There are just two weeks left to see Splendours of the Subcontinent: A Prince’s Tour of India 1875-6 exhibition in the north of England before it moves on to Leicester.
The free exhibition, which contains Indian works of art from the Royal Collection, tells the story of the grand tour of the Indian Subcontinent made by the Prince of Wales (later King Edward VII) in 1875-6.
The exhibition has been developed in collaboration with Bradford Council’s Museums and Galleries Service and Royal Collection Trust, and runs at Cartwright Hall in Bradford until 18 June.
Since opening in March Splendours of the Subcontinent: A Prince’s Tour of India 1875-6 has proved extremely popular, with a well over 18,000 visitors enjoying the special exhibition to date.
Maggie Pedley, Bradford Council’s Libraries, Museums and Galleries Manager, said: “This exhibition has been so successful. We have had over 18,000 people from all over the country coming to see the amazing objects so far.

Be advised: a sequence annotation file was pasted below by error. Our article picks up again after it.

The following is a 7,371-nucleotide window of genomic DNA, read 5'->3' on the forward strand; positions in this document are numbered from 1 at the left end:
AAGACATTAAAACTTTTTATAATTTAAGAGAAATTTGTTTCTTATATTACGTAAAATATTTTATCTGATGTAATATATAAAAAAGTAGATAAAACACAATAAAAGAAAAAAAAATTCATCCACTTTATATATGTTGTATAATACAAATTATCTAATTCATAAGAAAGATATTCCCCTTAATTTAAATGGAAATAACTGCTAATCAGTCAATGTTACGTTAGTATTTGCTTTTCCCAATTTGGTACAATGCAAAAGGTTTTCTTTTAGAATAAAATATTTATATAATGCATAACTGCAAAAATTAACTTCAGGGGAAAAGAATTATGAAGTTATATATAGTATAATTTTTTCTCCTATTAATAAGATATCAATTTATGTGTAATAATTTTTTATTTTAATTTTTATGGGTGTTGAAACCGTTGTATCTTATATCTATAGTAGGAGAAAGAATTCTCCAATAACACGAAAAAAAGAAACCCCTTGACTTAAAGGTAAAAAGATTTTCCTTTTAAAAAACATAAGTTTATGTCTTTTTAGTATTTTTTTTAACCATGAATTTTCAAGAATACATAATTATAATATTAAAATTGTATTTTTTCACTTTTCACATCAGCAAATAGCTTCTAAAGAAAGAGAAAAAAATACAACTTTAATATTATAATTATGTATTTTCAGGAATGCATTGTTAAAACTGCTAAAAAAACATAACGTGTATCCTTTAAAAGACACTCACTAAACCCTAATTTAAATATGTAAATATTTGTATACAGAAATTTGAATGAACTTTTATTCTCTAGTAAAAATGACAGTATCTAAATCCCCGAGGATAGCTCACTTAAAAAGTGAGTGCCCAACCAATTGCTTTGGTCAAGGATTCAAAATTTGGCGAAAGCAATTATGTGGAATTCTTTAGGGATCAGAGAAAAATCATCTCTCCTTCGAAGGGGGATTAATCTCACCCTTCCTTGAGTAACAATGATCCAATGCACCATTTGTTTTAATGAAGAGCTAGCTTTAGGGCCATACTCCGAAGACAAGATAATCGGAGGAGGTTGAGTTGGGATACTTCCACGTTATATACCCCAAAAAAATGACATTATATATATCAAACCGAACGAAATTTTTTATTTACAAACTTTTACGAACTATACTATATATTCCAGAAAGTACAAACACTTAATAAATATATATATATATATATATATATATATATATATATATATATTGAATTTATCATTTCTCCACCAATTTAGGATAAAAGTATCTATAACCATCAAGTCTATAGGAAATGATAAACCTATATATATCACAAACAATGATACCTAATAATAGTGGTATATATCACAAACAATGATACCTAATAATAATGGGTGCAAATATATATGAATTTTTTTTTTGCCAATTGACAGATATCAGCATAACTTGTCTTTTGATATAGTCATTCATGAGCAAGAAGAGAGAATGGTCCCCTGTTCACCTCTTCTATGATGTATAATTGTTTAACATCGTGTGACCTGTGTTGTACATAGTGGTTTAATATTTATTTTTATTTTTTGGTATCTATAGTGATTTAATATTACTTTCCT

“As there are only two weeks left for people to see Splendours of the Subcontinent: A Prince's Tour of India 1875–6 in Bradford, I would encourage people to hurry up and not miss out.”
In October 1875, the Prince of Wales set off on a four-month tour, visiting over 21 localities which today encompass India, Sri Lanka, Pakistan and Nepal.
He travelled nearly 7,600 miles by land and 2,300 miles by sea and met over 90 rulers of the different regions he visited. His visit sought to establish personal links with the local rulers and strengthen ties between the subcontinent and the British Crown prior to the declaration of his mother, Queen Victoria, as the Empress of India.
Over 70 exquisite works of art that were presented to the Prince as part of the traditional exchange of gifts will be on display at the exhibition alongside watercolours, photographs and items from the Council’s own collection of South Asian metalwork.
A beautifully illustrated full colour catalogue accompanies the exhibition for £15.95 whilst stocks last.
Cartwright Hall is open 10am to 4pm Tuesday to Friday and 11am to 4pm on Saturdays, Sundays and Bank Holidays. For further information and bookings contact Cartwright Hall Art Gallery 01274 431212 email email@example.com or visit www.bradfordmuseums.org.Read more